Results

Depletion of SUN1 Affects Actin Organization

SUN1 is required for directional cell migration (Nishioka et al., 2016; Imaizumi et al., 2018); however, the underlying mechanism remains unknown. Both SUN1 and SUN2 proteins promiscuously interact with nesprin-2 and form the LINC complex (Stewart-Hutchinson et al., 2008; Ostlund et al., 2009; Haque et al., 2010; Sosa et al., 2012). Because nesprin-2G physically connects with the actin cytoskeleton (Zhen et al., 2002; Luxton et al., 2010), and its depletion reduces the ability to generate traction force (Woychek and Jones, 2019), we examined the involvement of SUN1 and SUN2 in the organization of the actin cytoskeleton using siRNAs. Depletion of SUN1 and SUN2 proteins was confirmed by immunofluorescence microscopy and western blotting (Figures 1A,B). Quantitative analysis showed that more than 90% of SUN1 and SUN2 expressions were depleted in each siRNA-targeted knockdown cell. Interestingly, cytoplasmic actin staining in the SUN1- but not SUN2-depleted cells decreased compared with the control cells (Figures 1A,C and Supplementary Figure S1A). Reduced staining intensity in the SUN1-depleted cells was rescued by the expression of mouse SUN1, which is siSUN1 resistant (Supplementary Figure S1B). In addition, some of the SUN1-depleted cells potentially have increased actin ruffling at their periphery (Figure 1A and Supplementary Figure S1A arrows), while obvious stress fibers and sub-nuclear actin structures were observed in the SUN2-depleted cells but not in the control cells (Figure 1A and Supplementary Figure S1C). However, the relative expression of β-actin protein remained the same in the control cells and the SUN1- or SUN2-depleted cells (Figure 1B and Supplementary Figure S1D). This is consistent with previous reports (Thakar et al., 2017). Thakar et al. reported that the mRNA levels of β-actin remained unaffected by the depletion of SUN1 in HeLa cells (Thakar et al., 2017). These results suggest that SUN1 depletion affects the organization of filamentous actin. Thus, we focused on the function of SUN1 in subsequent experiments.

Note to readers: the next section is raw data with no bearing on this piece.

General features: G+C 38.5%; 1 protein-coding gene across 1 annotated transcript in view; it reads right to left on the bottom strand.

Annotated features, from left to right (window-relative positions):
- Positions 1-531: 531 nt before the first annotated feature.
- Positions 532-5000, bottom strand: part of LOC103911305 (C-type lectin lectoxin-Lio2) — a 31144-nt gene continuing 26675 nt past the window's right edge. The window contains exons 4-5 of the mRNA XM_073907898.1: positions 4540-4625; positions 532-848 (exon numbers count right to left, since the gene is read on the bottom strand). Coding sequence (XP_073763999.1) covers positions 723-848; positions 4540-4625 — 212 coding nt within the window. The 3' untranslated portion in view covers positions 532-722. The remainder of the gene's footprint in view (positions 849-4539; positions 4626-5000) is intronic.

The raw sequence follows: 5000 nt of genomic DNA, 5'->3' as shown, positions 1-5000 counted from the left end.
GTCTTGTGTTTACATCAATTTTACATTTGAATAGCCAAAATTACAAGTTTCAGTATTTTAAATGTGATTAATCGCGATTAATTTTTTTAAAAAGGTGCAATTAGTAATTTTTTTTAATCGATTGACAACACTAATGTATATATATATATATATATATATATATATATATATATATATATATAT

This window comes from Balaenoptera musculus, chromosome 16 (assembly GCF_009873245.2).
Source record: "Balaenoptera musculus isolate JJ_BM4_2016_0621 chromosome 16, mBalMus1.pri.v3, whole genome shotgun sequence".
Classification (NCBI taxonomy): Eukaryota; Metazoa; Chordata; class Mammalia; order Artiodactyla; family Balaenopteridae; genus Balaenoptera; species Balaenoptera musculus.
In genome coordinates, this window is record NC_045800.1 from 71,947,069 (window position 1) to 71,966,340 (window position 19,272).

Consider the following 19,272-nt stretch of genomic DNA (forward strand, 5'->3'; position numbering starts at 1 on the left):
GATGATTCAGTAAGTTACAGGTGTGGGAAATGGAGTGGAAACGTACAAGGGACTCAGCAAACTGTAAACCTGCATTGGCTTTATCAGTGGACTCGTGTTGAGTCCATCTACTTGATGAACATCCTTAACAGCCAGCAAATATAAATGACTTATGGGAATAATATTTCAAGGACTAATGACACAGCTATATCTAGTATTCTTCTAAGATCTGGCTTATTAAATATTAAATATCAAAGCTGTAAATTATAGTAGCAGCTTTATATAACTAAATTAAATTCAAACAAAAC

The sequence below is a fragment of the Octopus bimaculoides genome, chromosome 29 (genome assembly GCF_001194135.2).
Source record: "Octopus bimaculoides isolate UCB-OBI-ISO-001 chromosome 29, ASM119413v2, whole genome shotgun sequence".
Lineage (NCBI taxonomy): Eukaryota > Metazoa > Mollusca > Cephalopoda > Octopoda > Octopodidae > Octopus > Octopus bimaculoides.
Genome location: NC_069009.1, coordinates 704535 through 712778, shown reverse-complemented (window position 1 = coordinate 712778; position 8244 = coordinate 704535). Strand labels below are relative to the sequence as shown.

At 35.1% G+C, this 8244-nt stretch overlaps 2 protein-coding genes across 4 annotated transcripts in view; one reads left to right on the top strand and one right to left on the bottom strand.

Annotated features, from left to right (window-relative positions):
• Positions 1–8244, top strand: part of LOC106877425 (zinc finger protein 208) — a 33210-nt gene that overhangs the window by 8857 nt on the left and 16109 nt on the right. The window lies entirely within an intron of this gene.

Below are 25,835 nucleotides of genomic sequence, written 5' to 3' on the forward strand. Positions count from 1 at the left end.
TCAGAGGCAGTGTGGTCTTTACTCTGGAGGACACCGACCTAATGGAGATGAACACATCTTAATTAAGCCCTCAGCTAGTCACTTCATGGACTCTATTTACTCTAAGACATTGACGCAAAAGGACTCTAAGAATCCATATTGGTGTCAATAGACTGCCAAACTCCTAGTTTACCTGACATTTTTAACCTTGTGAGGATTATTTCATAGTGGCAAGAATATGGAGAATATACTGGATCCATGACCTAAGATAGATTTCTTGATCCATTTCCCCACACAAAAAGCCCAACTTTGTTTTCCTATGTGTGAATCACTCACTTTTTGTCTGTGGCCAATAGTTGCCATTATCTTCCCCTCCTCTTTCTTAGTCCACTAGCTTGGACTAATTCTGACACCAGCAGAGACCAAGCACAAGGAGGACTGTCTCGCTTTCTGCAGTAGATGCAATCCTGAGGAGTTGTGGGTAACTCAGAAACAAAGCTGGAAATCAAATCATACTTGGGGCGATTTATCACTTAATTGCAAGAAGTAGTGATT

FIGURE 1
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FIGURE 1. SUN1 depletion affects actin filament and suppresses vinculin incorporation into FAs. (A) HeLa cells were transfected with siRNA against SUN1 (siSUN1), SUN2 (siSUN2), or negative control siRNA (siNC) and stained with rhodamine–phalloidin and anti-SUN1 or anti-SUN2 pAb. Scale bar, 10 μm. (B) Cells were transfected with indicated siRNAs. The expression of SUN1, SUN2, β-tubulin, histone H3, and β-actin proteins in the total cell lysate was analyzed by western blotting. (C) Actin staining intensity in the cytoplasm was quantified. The values represent the mean of relative intensity to the siNC-transfected cells ±standard deviation (SD). ***p < 0.005 compared with the siNC-transfected cells. (D) Cells were transfected with siSUN1 or siNC, and next fixed and stained with anti-vinculin mAb and anti-SUN1 pAb. Scale bar, 10 μm. (E) Cells were transfected with siSUN1 or siNC and treated with 0.5% Triton X-100 for 5 min on ice. Cells were subsequently fixed and stained with anti-vinculin mAb and anti-SUN1 pAb. Scale bar, 10 μm. (F,G) Triton X-100 resistant vinculin signal in siNC and siSUN1 transfected cells were quantified using the ImageJ software. The values represent the mean of the integrated density of vinculin (F) and the number of vinculin dots per cell (G) ± standard deviation (SD). N > 100. ***p < 0.005 compared with siNC-transfected cells. (H) Cells were transfected with siSUN1 or siNC. The expression of vinculin, β-tubulin and SUN1 proteins was analyzed by western blotting.